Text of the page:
"Come to Beth-el, and transgress [You are quite equal to it; come and dance on the church-floor, come and turn the sacrament board into a festival of rioting]: at Gilgal multiply transgression [Around the altar weave the web of iniquity, and carry on your madness under the sky of God]: and bring your sacrifices every morning, and your tithes after three years: and offer a sacrifice of thanksgiving with leaven, and proclaim and publish the free offerings" ( Amo 4:4-5 ).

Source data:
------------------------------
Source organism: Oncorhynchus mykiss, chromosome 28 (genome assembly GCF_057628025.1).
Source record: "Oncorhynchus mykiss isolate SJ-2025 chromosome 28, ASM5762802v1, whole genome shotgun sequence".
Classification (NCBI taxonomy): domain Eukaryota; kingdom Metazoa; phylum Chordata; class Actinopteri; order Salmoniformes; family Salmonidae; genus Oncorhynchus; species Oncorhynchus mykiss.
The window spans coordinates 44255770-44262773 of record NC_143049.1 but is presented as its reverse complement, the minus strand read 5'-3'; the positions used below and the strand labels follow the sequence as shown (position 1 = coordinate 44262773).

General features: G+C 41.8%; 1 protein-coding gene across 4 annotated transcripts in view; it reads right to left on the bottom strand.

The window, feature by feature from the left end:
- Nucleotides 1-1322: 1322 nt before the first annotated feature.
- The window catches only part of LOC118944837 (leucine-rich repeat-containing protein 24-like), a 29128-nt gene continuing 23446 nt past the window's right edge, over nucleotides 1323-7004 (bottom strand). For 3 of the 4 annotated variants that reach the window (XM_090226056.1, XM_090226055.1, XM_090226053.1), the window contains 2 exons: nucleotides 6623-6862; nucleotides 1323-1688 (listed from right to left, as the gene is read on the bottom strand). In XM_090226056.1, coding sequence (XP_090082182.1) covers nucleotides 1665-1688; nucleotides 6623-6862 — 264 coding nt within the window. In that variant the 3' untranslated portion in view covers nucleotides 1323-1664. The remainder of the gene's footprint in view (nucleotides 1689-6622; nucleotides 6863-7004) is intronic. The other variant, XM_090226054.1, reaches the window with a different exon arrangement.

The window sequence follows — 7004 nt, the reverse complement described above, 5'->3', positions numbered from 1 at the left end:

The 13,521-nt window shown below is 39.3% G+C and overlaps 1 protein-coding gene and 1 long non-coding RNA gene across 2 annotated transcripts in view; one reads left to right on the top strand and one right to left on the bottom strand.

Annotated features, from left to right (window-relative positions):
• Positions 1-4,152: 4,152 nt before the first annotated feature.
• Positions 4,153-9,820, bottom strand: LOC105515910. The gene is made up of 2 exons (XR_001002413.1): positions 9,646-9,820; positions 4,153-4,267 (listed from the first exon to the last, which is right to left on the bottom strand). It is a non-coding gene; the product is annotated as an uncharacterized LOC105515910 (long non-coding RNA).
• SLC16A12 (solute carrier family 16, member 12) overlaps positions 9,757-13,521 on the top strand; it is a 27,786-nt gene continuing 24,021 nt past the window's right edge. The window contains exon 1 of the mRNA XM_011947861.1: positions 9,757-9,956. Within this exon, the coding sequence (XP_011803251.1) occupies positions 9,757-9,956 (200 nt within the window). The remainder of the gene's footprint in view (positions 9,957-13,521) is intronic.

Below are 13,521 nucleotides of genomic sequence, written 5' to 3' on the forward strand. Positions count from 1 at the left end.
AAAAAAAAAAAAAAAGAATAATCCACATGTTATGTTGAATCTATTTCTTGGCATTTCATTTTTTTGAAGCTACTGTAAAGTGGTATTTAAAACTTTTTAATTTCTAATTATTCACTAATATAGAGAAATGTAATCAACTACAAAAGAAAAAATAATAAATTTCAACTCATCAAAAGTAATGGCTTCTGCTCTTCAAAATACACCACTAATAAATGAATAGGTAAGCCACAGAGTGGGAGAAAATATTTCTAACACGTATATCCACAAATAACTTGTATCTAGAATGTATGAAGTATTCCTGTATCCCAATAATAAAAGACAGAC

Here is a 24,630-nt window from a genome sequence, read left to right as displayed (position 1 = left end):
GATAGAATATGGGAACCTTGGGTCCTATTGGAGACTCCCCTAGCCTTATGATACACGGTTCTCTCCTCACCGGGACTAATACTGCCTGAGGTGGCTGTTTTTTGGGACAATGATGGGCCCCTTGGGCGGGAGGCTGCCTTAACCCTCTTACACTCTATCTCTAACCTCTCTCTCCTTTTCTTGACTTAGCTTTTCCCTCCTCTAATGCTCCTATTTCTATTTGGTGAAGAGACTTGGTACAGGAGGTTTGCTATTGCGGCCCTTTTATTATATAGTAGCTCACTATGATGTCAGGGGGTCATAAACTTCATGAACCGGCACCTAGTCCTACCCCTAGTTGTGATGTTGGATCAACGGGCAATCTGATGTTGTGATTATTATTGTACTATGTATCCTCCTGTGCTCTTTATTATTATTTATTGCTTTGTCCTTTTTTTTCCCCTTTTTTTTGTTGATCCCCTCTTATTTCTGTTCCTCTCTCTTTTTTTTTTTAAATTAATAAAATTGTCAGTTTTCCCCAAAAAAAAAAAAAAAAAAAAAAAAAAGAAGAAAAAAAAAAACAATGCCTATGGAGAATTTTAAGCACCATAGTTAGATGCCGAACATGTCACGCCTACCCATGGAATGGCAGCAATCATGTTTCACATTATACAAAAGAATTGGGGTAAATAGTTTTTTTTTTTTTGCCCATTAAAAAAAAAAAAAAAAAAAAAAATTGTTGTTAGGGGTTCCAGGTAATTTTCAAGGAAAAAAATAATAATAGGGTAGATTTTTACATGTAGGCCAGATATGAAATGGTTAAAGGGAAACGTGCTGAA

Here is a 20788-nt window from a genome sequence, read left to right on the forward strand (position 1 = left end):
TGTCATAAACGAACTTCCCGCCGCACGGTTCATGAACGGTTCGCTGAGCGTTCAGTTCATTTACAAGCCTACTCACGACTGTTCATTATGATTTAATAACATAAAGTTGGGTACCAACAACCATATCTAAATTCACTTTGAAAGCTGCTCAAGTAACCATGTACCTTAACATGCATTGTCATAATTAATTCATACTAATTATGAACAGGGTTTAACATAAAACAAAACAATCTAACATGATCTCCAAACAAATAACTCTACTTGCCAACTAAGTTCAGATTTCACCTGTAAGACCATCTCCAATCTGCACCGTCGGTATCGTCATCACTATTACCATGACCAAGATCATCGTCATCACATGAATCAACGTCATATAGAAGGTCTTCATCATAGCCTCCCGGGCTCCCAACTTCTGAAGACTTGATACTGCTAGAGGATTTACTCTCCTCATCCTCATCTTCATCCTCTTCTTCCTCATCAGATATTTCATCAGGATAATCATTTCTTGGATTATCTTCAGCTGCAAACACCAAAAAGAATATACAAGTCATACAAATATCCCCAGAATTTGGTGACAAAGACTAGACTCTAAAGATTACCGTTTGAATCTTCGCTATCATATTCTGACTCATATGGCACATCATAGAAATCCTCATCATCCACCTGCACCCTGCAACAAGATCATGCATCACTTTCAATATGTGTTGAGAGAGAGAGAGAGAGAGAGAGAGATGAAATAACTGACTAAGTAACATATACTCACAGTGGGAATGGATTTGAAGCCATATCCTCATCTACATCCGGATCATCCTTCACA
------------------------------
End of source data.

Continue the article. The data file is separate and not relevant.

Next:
What a partial programme! how well it reads, and yet how rotten it is at the heart of it! A sacrifice every morning, tithes after three years, sacrifice of thanksgiving, proclaim and publish the free offerings! There is one thing wanting in all that elegant programme, and for want of that one thing the whole arrangement dies in the air like a gilded bubble. What is omitted from this rehearsal? The sin offering, the trespass offering. They will come with sacrifices every morning as donors to God; they will come with service and sacrifices of thanksgiving with leaven; they will throw money into the treasury, and announce the sum in plain figures Where is penitence? Where is contrition? Where is heart-wringing? Where is the tearing conscience, the presence of tormenting agony in the innermost life? Most worship is partial; many will have a little partial religion. Some attention has to be paid to custom, to the habit, wont, and use of life; some mean coin must at least be thrown into the treasury, and thrown in with some ostentation; hymns must be sung, and fault must be found with the music, and judgment must be pronounced upon the rabbi, the priest, the teacher for the time being, and for a certain period there must be an odour of sanctity about what we say and do. All this trickery is possible; but it never reaches the heaven of God. Such doing does not amount to conduct; it does not go beyond the boundary of calculation and selfish adjustment. Not the sweetest song is accepted if its sacrifice be but a song. The publican, brokenhearted, crushed, wounded in the soul, crying, God be merciful to me a sinner! sings in his sob, praises God loudly and sweetly in the very utterance that is choked; when he has experienced the mercy he will rise like a liberated bird, and sing at the gate of heaven. Beware of formality, of partial worship, of doing in the church only those things we like. We like to sing; we like to hear some particular voice that charms or rouses, that soothes or encourages us; we like to sit in certain places, and, so far as our partialities go, what can be more decorous and more beautiful than our conduct in the sanctuary? Whereas the Lord, looking upon all these perfunctory attentions and sapless, bloodless sacrifices, says, I am weary to bear them: go and deal thy bread to the hungry, and lift up the life thou hast crushed, and be reconciled to thine enemy: do justly, love mercy, walk humbly with God; and then thy poorest song shall mingle without discord with the music of angels. When we do what we like to do we are not worshipping God. Unless there be a touch of the agony of the Christ, what we do is unacceptable to God.